In a suitable reactor 136 gms of propylene glycol, 172 gms of adipic acid and 66.4 gms of toluene were added. The mixture was heated up to reflux and 42.6 gms of water were stripped. At this point 321 gms of oligoester (made according to Example I of U.S. Pat. No. 4,322,508 to Peng et al., 250 gms of toluene, 10 gms of dibutyltindilaurate were added. In a period of 3 hours, 396 parts of Desmodur W (trademark, Mobay Chemical Co.) were added. During the addition, the temperature was let to rise from 116° C. to 143° C. The mixture was kept at this temperature until no NCO group was observed in an IR spectrum. The batch was thinned with 860 gms of toluene and 1,260 gms isopropanol. The final product had a W viscosity at 33.1% NV.

EXAMPLE X'

In a suitable reactor 562 gms of Esterdiol-204 (trademark of Union Carbide) and 360 gms of xylene were charged. The mixture was brought to reflux (149° C.) and any water present was stripped out. The temperature was lowered to 93° C. and 360 gms of Desmodur W (trademark of Mobay Chemical Co.) was added dropwise in a period of one hour. After the end of the addition, the mixture was postreacted at 93° C. until no NCO group was observed in an IR spectrum. At this point, 240 gms of PCP-0301 (polycaprolactone triol, trademark of Union Carbide, New York, N.Y.) 131 gms of adipic acid and 133 gms of phthalic anhydride, 3 gms of dibutyl tin oxide, and 214 gms of xylene were added. The mixture was heated up to 204° C. and water was distilled off until the acid number dropped below 10. The batch was then thinned with 480 parts of methyl amyl ketone. The final product had Z5 viscosity at 70.1% NV and acid number 3.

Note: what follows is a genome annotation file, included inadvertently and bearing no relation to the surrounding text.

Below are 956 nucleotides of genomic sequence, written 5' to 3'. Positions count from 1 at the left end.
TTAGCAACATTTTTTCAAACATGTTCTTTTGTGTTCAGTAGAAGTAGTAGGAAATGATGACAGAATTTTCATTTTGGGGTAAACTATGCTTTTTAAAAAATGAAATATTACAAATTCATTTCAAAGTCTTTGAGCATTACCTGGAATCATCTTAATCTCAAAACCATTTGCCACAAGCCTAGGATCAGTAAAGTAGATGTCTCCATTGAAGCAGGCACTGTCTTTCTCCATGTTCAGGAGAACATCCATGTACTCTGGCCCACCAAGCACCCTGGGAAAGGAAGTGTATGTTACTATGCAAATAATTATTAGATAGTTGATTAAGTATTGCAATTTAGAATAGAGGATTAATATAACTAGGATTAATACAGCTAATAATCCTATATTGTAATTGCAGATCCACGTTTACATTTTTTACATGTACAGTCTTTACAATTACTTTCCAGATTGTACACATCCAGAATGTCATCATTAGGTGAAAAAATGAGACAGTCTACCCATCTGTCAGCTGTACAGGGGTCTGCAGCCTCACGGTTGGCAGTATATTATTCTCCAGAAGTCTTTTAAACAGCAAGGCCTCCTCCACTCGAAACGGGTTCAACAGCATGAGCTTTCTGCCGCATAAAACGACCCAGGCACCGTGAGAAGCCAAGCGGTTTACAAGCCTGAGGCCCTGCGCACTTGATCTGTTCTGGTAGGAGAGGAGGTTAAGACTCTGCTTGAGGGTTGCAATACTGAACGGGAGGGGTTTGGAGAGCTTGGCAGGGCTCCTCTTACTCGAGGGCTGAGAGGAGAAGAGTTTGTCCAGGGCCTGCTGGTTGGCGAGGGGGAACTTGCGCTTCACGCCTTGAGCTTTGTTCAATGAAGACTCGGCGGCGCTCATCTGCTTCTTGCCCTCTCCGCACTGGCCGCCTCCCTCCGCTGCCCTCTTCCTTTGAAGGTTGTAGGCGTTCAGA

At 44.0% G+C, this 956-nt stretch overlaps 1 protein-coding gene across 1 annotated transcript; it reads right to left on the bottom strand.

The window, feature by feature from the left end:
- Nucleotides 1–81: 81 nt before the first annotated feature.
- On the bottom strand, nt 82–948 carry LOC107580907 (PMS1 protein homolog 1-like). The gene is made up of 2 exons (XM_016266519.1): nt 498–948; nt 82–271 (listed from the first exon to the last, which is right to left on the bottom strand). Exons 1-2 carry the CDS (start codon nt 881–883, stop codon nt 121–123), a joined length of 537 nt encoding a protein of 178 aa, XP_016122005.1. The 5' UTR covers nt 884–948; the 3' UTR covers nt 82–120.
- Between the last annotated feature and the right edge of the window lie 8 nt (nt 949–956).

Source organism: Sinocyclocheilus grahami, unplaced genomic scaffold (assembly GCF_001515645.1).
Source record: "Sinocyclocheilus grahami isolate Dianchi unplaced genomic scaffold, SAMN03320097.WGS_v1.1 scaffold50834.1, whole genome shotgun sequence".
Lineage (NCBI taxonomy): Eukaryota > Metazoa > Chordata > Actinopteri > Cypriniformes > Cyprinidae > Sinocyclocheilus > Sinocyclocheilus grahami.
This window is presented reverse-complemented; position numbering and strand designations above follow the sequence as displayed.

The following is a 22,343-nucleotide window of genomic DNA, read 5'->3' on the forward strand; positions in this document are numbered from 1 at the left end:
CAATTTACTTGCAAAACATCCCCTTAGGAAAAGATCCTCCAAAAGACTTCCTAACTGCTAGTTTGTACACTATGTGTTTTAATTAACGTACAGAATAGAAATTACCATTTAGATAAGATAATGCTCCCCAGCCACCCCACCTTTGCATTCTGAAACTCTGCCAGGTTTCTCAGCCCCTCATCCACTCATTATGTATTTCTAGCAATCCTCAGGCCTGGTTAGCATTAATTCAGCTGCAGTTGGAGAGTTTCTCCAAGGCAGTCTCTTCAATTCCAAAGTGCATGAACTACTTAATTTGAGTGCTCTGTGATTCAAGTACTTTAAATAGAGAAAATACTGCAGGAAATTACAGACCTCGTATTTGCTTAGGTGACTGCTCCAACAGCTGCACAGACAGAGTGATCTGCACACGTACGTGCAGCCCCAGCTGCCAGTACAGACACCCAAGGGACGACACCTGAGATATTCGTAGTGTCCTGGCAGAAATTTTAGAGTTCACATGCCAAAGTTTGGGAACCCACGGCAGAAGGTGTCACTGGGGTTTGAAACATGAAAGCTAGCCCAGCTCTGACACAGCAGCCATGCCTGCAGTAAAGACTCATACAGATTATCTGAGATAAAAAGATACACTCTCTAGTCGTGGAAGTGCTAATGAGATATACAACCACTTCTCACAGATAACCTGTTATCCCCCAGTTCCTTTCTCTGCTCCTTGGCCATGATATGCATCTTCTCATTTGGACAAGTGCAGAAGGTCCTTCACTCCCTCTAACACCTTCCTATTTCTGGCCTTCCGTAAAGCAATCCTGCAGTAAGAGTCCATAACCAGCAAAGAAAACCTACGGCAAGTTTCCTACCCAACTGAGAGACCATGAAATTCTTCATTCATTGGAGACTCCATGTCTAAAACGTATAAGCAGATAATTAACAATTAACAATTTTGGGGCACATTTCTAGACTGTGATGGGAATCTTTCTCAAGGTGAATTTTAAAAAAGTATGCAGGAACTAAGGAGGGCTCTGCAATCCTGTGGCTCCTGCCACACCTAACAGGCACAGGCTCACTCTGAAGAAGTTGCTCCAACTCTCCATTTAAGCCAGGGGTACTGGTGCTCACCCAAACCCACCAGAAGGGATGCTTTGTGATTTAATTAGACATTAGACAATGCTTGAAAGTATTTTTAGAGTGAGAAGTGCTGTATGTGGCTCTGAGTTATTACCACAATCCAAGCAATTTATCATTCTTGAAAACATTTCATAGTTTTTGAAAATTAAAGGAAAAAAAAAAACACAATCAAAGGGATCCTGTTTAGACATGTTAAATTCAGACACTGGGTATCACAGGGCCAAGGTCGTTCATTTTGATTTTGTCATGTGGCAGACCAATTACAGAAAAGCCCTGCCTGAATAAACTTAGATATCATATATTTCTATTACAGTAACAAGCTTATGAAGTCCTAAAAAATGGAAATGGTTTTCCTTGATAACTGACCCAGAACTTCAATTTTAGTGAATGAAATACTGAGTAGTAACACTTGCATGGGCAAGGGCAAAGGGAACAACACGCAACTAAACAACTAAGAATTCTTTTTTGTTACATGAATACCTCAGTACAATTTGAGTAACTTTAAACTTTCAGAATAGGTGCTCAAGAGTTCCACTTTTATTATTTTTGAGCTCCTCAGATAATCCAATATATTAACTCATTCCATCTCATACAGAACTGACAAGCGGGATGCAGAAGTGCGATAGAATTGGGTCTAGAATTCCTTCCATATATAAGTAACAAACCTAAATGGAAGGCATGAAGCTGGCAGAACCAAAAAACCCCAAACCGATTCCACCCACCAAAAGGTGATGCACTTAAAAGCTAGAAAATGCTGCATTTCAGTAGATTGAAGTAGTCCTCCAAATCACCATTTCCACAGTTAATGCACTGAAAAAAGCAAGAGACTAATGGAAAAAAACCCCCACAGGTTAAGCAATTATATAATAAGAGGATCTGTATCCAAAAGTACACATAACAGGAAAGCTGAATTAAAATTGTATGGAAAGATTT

EXAMPLES XI-XII

Flexible basecoat compositions were formulated according to the following table: